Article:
Attitude will alter future cruising
Changes are coming aboard.
You'll be sailing on bigger and more luxurious ships. Visiting more exotic ports. Taking more adventuresome excursions. Staying in more expansive balcony cabins.
You'll enjoy more dining options. Relax in larger, upgraded spas. Choose new diversions aboard ship, perhaps some even more innovative than today's onboard bowling alleys, car-racing simulators, and surfing machines.
But perhaps the biggest change will be in attitude.
Baby boomers and the generation following, she says, will "not be interested in cruises in which their dining times and tablemates are predetermined. They'll look for outings that offer unique looks at a tour or place." In other words, they'll be less interested in regimentation and more in doing their own thing.
"Some lines have already begun to embrace choice," says Brown. "Norwegian Cruise Line with its freestyle dining and flexible disembarkation is right up there in the front on this. The luxury lines offer more unique [and smaller-group] choices when it comes to shore excursions." And large ships offer such a huge range of activities that "there literally is something for everyone."
Those are some of the changes coming in the next five years, during which 38 new cruise ships will enter service. That's quite an increase for the industry, which for the last several years held off on ordering new ships, because of the unfavorable euro-dollar exchange rate.
But with interest in cruising still high, fleet owners are biting the financial bullet to meet demand, and all will be honing ship facilities and activities to cater to future passengers. In fact, some lines are renovating their older ships to install some of the features that tomorrow's cruisers want.
New and reconditioned ships, however, are just part of the future.
Experts are watching these trends:
New ports are emerging all over the world, from Australia and Europe to Asia and South America, giving cruise passengers access to areas they haven't had the opportunity to visit before.
Cruising patterns likely will change as well. "I think you'll look at more cruises outside the Caribbean, because the baby boomers coming into the market are experienced travelers, and they'll be looking for something new," says Ron Kurtz, an industry consultant. Cruise lines already have begun to shift some ships to Europe, where cruising is growing rapidly. All of Costa's new ships, for example, will stay in Europe year-round.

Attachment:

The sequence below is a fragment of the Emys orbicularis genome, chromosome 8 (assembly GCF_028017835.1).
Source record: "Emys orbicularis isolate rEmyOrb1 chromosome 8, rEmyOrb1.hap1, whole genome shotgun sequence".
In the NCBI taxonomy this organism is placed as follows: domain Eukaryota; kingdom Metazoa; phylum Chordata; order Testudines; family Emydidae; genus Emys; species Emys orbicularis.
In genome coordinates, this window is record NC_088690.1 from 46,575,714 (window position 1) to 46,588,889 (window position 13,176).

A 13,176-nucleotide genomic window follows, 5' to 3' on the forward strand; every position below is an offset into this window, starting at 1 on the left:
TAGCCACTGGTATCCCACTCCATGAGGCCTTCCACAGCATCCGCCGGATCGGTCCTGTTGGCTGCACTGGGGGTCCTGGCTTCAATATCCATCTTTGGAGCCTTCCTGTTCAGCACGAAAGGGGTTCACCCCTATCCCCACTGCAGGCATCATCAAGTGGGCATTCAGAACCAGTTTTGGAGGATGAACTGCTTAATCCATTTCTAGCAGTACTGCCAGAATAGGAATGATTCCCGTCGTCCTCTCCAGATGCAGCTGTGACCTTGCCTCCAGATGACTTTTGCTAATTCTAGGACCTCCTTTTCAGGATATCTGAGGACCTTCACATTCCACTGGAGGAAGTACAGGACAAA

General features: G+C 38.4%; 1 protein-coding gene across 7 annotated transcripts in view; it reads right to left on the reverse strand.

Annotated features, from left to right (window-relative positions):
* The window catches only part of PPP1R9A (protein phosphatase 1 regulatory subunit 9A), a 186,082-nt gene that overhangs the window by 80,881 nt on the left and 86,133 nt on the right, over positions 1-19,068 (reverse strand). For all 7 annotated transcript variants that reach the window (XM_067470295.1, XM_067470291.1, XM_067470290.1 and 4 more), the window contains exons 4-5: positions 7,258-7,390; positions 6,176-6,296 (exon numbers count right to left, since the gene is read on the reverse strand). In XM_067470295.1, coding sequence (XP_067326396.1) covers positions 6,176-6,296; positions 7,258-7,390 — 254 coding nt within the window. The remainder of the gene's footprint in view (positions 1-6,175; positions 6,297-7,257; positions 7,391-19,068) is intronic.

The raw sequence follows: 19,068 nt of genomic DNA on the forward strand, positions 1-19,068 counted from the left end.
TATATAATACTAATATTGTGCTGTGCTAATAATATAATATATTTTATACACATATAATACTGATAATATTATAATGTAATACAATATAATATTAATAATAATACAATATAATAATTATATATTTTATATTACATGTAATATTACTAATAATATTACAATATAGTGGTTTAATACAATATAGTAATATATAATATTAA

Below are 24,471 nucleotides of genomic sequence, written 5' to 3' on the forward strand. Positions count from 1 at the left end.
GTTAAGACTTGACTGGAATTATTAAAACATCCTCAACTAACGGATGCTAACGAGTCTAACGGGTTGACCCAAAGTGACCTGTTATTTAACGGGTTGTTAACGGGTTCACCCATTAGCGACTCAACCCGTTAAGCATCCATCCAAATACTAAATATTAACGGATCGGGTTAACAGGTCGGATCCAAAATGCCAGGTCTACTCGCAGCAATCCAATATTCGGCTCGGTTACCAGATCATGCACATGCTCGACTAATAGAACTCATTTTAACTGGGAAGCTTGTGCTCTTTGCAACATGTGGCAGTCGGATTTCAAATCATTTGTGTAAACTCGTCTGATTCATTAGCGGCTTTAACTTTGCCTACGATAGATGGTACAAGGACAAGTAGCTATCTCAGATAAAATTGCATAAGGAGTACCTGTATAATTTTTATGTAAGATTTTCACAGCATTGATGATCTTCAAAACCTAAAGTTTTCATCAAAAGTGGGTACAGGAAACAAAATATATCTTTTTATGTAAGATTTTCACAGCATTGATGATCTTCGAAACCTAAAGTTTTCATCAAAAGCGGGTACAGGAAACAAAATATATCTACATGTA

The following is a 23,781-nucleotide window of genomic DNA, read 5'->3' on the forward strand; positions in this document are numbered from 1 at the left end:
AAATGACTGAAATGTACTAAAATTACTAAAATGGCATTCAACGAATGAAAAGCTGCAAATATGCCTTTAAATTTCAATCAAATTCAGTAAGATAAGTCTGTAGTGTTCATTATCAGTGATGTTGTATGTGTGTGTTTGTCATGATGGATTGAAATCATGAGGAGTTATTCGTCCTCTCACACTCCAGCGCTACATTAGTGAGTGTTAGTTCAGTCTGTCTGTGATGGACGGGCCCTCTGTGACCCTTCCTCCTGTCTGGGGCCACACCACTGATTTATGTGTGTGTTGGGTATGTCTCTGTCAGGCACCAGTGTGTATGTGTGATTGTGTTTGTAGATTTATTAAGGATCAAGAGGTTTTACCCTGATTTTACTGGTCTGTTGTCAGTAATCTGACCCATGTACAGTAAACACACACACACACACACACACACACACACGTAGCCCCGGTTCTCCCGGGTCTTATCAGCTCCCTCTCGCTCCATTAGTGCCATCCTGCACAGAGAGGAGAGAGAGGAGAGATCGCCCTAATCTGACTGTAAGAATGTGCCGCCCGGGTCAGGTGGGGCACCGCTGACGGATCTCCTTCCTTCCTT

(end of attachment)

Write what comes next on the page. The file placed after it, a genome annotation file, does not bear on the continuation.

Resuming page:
Ships are going upscale. Such amenities as higher-count sheets and flat-screen TVs, already being installed on many existing vessels, will be standard on most new ships. Menus are becoming more diversified. Concierge services, once the province only of luxury lines, are expanding into other ships. Another verification of the upscale trend in cruising came last month, when Royal Caribbean announced the creation of a new brand, Azamara Cruises, that will offer cruises in the upper-premium range.
Shore excursions are changing, too. Responding to the very active and curious generations starting to enter the cruise market in large numbers, expect more physically challenging adventures, as well as itineraries that venture into less-traveled regions.
Expanded services and facilities require larger vessels, so all but six of the new ships on order will carry more than 2,000 passengers, and 15 will board at least 3,000. Several will be so large that they won't be able to pass through the Panama Canal. Royal Caribbean's yet-unnamed Genesis-class ship will become the world's biggest cruise ship in 2009, with beds for 5,400 passengers. (A few years ago, a 2,000-passenger ship was considered really big.)
On the other hand, smaller upscale lines like Seabourn, Silversea and Oceania also are building new ships, counting on the coming generations' preference for more intimate cruise experiences. So it's a brave new world ahead for cruising.